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Russia’s Thermobaric Weapons and Bomber Runs

PINR has a new defense briefing analyzing Russia’s recent increases in military activity: One theme that seems to tie together much of Russia’s policies and actions is also involved in the renewal of bomber runs and the new technological advances. Russia is set upon a course of gaining an energy monopoly, and has already set up a very effective infrastructure for transporting oil and natural gas into the Eastern European energy market. The new military developments are a show of power, as the bombers demonstrate that Russia can extend its influence, and back it up with force if necessary.

From The Power and Interest News Report (PINR):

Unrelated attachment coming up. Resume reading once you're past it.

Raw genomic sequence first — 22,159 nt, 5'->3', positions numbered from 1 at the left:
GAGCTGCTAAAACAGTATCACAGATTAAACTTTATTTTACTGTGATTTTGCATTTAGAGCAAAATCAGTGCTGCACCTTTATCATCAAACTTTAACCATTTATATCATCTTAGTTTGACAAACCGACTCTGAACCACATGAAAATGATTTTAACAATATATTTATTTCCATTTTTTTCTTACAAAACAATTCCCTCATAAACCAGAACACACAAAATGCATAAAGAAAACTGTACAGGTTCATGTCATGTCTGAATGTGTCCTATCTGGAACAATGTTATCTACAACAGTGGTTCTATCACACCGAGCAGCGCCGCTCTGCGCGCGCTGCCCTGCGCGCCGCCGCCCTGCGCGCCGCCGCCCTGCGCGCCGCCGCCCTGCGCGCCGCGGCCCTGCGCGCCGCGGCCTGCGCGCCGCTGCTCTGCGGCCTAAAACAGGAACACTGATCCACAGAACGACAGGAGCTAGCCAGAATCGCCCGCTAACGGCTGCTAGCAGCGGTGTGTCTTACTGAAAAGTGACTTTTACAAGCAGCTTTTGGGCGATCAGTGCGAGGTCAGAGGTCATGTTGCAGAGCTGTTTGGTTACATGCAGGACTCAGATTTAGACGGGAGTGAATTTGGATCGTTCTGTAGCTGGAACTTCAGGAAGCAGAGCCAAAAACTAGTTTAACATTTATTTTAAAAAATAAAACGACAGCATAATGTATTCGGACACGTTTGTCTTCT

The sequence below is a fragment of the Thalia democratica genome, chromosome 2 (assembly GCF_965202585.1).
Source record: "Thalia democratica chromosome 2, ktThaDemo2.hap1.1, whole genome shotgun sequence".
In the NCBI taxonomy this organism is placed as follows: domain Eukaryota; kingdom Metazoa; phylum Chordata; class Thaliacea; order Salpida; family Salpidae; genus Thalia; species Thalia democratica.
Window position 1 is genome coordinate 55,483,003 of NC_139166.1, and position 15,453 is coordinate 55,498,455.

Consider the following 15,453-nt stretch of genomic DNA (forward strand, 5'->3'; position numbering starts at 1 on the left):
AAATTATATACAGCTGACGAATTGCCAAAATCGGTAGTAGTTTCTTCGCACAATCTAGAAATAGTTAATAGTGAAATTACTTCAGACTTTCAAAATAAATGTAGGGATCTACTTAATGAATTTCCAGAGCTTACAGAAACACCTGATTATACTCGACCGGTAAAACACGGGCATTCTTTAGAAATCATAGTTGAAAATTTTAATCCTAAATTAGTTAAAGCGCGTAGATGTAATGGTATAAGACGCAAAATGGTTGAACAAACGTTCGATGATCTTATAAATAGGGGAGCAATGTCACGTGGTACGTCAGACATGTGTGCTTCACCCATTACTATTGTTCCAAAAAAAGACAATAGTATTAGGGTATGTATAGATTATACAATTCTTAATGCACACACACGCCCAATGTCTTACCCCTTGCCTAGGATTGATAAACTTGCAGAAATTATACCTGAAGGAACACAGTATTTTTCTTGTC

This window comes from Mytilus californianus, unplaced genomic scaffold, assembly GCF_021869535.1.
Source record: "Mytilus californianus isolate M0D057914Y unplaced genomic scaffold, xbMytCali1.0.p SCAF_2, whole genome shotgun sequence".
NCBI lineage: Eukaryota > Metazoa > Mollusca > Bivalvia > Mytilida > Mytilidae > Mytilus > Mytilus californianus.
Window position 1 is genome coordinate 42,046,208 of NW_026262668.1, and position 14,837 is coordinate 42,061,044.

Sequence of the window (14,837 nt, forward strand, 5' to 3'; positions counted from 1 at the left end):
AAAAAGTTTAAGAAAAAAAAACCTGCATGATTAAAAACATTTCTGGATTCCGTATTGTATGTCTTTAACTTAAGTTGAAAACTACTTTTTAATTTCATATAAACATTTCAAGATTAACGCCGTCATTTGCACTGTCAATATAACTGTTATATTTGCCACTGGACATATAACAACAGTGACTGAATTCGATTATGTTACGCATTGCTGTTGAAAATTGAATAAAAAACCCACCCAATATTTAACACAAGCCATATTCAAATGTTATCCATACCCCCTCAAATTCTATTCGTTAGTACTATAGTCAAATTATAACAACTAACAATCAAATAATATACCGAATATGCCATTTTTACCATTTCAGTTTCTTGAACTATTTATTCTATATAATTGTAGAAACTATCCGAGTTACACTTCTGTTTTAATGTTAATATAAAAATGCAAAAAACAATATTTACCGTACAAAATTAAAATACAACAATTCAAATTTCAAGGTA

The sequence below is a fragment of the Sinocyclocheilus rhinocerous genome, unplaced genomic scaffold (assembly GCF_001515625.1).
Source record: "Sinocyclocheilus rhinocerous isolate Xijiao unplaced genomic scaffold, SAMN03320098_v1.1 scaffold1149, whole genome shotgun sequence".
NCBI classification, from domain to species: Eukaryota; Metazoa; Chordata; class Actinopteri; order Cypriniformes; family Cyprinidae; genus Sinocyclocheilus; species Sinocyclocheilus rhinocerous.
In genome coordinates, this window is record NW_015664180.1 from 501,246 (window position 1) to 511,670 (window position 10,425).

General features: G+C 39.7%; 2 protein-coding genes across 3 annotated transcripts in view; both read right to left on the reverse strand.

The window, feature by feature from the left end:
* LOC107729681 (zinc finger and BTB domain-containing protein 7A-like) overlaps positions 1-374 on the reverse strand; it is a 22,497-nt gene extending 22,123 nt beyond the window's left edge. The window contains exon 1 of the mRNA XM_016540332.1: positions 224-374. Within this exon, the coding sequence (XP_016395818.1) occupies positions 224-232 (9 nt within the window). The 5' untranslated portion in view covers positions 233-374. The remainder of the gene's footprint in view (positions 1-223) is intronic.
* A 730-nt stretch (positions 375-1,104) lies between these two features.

”Intelligence Brief: Russia Reasserts Power with Thermobaric Weapons and Bomber Runs”During the past few months, the Russian Federation has implemented a new doctrine of increased military activity, as well as the development of new thermobaric bombs. There are a number of political implications for Russia’s close neighbors and for the international community.The renewed bomber runs, which have been a regular occurrence since June 2007, have skirted U.S., British, and Norwegian airspace. Besides their provocative nature, Russia has not violated any international laws since the bombers have never entered the airspace of another country. Instead, the bombers have remained in international airspace, and only come close to U.S., British, and Norwegian airspace.Nevertheless, the bombers have caused sufficient concern, as has been seen by the scrambling of Norwegian, British, and U.S. interceptors to “escort” the Russian bombers back toward Russian airspace. The perception of these flights has been summed up by Gene Renuart, commander of the North American Aerospace Defense Command (N.O.R.A.D.), who told the media last month that “any time you have an unidentified aircraft approaching sovereign airspace of the country there’s some concern about the intentions of the airplane.”The statement from Renuart encompasses the concerns of the political and military elite in the West. The return of the bomber runs has many of the older members of the Western political and military elite reminiscing about the days of the Cold War. This unnerve in the West is exactly what the Russians want, as Moscow is using the bomber runs in order to extend their influence over their neighbors, and to achieve leverage from their political adversaries in the West.Another change in the military spectrum of the Russian Federation is the recent development of the so called “Father of All Bombs,” or F.O.A.B. Aside from the obvious play on words used on the U.S. military’s “Mother of All Bombs” (M.O.A.B.; the acronym was originally derived from the technical name, Massive Ordinance Air Blast), the F.O.A.B. represents an explosive leap forward in non-nuclear weaponry, especially in the field of thermobaric weaponry. [See: “Keep a Watchful Eye on Russia’s Military Technology”]The F.O.A.B. is allegedly four times as powerful, and produces an explosion that is twice as hot, as the next most powerful thermobaric weapon, the aforementioned M.O.A.B. It is also interesting to note the rhetoric involved with the name of the new bomb; while the United States may have the Mother of All Bombs, the Russians want everyone to know that they have the Father of All Bombs.Thermobaric weaponry is classified by the use of atmospheric oxygen instead of carrying an oxidizer. Thermobarics produce a far greater explosion, and therefore are more destructive than other conventional explosives. While they are less predictable, this flaw does not make them less desirable than more accurate weapons, for they are used when attacking certain stationary targets, such as airports and troop formations, where high levels of precision are not necessary.Perhaps the greatest strength of the thermobaric weapon is its ability to create a large explosion that affects the surrounding area, making it the perfect weapon for massive bombing campaigns against strategic targets. Evidence of this can be found in the use of thermobarics by the United States in Afghanistan, and the Russian use of thermobarics against the Chechen capital of Grozny in the second Chechen War (some experts believe that the U.S. “Daisy Cutter” used in Vietnam was a thermobaric bomb, and there are also reports of Russian use during the Russian-Sino border conflict in 1969).There are a number of interests driving Russia’s redefined military doctrine.First, the enlargement of N.A.T.O.’s power into the border countries surrounding Russia has stoked fears in the Russian military and political hierarchy, who feel the need to reassert their power in the region.While N.A.T.O. is no longer seen as the “arch-enemy” that it represented to the Soviet Union, there is still residual unrest concerning N.A.T.O. and the United States in the Russian security apparatus, which still includes officers who were in positions of command in the Red Army while the Soviet Union was still in existence.This fear has also been stoked after the U.S.-led N.A.T.O. intervention in Bosnia and Herzegovina. It is not difficult to imagine the Russian military and political elite being concerned after two powers, that had once so vigorously opposed it, took military action in a region considered to be within Russia’s sphere of influence. It is possible that Russia has decided to “remind” the United States and N.A.T.O. that even though the Iron Curtain has fallen, the Russian Federation is still a power with which to be reckoned.Second, the constant perceived threat in Chechnya most likely has some effect on the development of new weaponry, especially the new advances made in the form of the new thermobaric weaponry. Russia has illustrated that it has no reservations in using thermobarics, or using them against civilian targets, as was shown in the second Chechen war when they used the TOS-1 system in order to strike at the Chechen capital, Grozny.Third, one theme that seems to tie together much of Russia’s policies and actions is also involved in the renewal of bomber runs and the new technological advances. Russia is set upon a course of gaining an energy monopoly, and has already set up a very effective infrastructure for transporting oil and natural gas into the Eastern European energy market. The new military developments are a show of power, as the bombers demonstrate that Russia can extend its influence, and back it up with force if necessary.The recent testing of the F.O.A.B. is a potent show of power by the Russian military. By making public the testing of the new weapon, which is four times as powerful as Washington’s nearest non-nuclear weapon, the Russian Federation has displayed its preeminence in Eastern Europe. This showing of force encourages submission from Russia’s neighboring states, especially from those that have shown friendship toward the United States, such as Georgia. It also demonstrates that it is in their best interests to work with Russia on building an energy monopoly in and around Eastern Europe.The development of these weapons and the re-institution of strategic bomber runs may represent a new era for the Russian Federation, one where Moscow increasingly attempts to demonstrate that it has the military means to seize and hold what it perceives to be its vital interest at home and abroad.